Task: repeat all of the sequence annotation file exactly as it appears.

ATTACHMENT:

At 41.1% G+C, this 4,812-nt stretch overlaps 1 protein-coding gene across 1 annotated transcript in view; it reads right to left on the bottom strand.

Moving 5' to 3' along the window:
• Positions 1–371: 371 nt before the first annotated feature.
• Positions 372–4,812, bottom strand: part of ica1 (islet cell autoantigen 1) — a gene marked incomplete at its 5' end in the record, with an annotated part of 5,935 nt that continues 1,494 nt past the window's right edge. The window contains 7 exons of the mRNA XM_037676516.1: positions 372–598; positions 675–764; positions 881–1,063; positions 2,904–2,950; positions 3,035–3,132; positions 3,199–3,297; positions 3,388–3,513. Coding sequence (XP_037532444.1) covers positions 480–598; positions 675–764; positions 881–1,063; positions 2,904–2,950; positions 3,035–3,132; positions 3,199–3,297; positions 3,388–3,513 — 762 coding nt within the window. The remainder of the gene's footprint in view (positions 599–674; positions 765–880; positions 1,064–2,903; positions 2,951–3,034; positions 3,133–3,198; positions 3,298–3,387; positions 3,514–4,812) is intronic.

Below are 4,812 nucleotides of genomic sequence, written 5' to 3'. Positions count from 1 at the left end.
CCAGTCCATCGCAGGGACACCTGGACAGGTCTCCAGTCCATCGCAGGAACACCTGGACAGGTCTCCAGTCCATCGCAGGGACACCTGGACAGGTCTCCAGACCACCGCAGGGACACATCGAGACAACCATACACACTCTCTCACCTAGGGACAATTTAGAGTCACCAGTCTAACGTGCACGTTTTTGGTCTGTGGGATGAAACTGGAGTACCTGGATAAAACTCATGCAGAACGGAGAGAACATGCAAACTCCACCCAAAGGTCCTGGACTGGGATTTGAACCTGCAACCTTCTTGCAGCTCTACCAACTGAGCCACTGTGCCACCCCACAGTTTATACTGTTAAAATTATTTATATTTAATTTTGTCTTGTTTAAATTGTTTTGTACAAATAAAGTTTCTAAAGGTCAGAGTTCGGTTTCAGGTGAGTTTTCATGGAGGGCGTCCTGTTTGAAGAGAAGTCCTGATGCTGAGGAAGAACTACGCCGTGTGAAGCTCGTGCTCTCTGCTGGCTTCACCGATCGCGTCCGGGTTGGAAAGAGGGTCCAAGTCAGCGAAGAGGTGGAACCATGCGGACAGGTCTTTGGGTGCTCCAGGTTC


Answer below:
At 41.1% G+C, this 4,812-nt stretch overlaps 1 protein-coding gene across 1 annotated transcript in view; it reads right to left on the bottom strand.

Moving 5' to 3' along the window:
• Positions 1–371: 371 nt before the first annotated feature.
• Positions 372–4,812, bottom strand: part of ica1 (islet cell autoantigen 1) — a gene marked incomplete at its 5' end in the record, with an annotated part of 5,935 nt that continues 1,494 nt past the window's right edge. The window contains 7 exons of the mRNA XM_037676516.1: positions 372–598; positions 675–764; positions 881–1,063; positions 2,904–2,950; positions 3,035–3,132; positions 3,199–3,297; positions 3,388–3,513. Coding sequence (XP_037532444.1) covers positions 480–598; positions 675–764; positions 881–1,063; positions 2,904–2,950; positions 3,035–3,132; positions 3,199–3,297; positions 3,388–3,513 — 762 coding nt within the window. The remainder of the gene's footprint in view (positions 599–674; positions 765–880; positions 1,064–2,903; positions 2,951–3,034; positions 3,133–3,198; positions 3,298–3,387; positions 3,514–4,812) is intronic.

Below are 4,812 nucleotides of genomic sequence, written 5' to 3'. Positions count from 1 at the left end.
CCAGTCCATCGCAGGGACACCTGGACAGGTCTCCAGTCCATCGCAGGAACACCTGGACAGGTCTCCAGTCCATCGCAGGGACACCTGGACAGGTCTCCAGACCACCGCAGGGACACATCGAGACAACCATACACACTCTCTCACCTAGGGACAATTTAGAGTCACCAGTCTAACGTGCACGTTTTTGGTCTGTGGGATGAAACTGGAGTACCTGGATAAAACTCATGCAGAACGGAGAGAACATGCAAACTCCACCCAAAGGTCCTGGACTGGGATTTGAACCTGCAACCTTCTTGCAGCTCTACCAACTGAGCCACTGTGCCACCCCACAGTTTATACTGTTAAAATTATTTATATTTAATTTTGTCTTGTTTAAATTGTTTTGTACAAATAAAGTTTCTAAAGGTCAGAGTTCGGTTTCAGGTGAGTTTTCATGGAGGGCGTCCTGTTTGAAGAGAAGTCCTGATGCTGAGGAAGAACTACGCCGTGTGAAGCTCGTGCTCTCTGCTGGCTTCACCGATCGCGTCCGGGTTGGAAAGAGGGTCCAAGTCAGCGAAGAGGTGGAACCATGCGGACAGGTCTTTGGGTGCTCCAGGTTC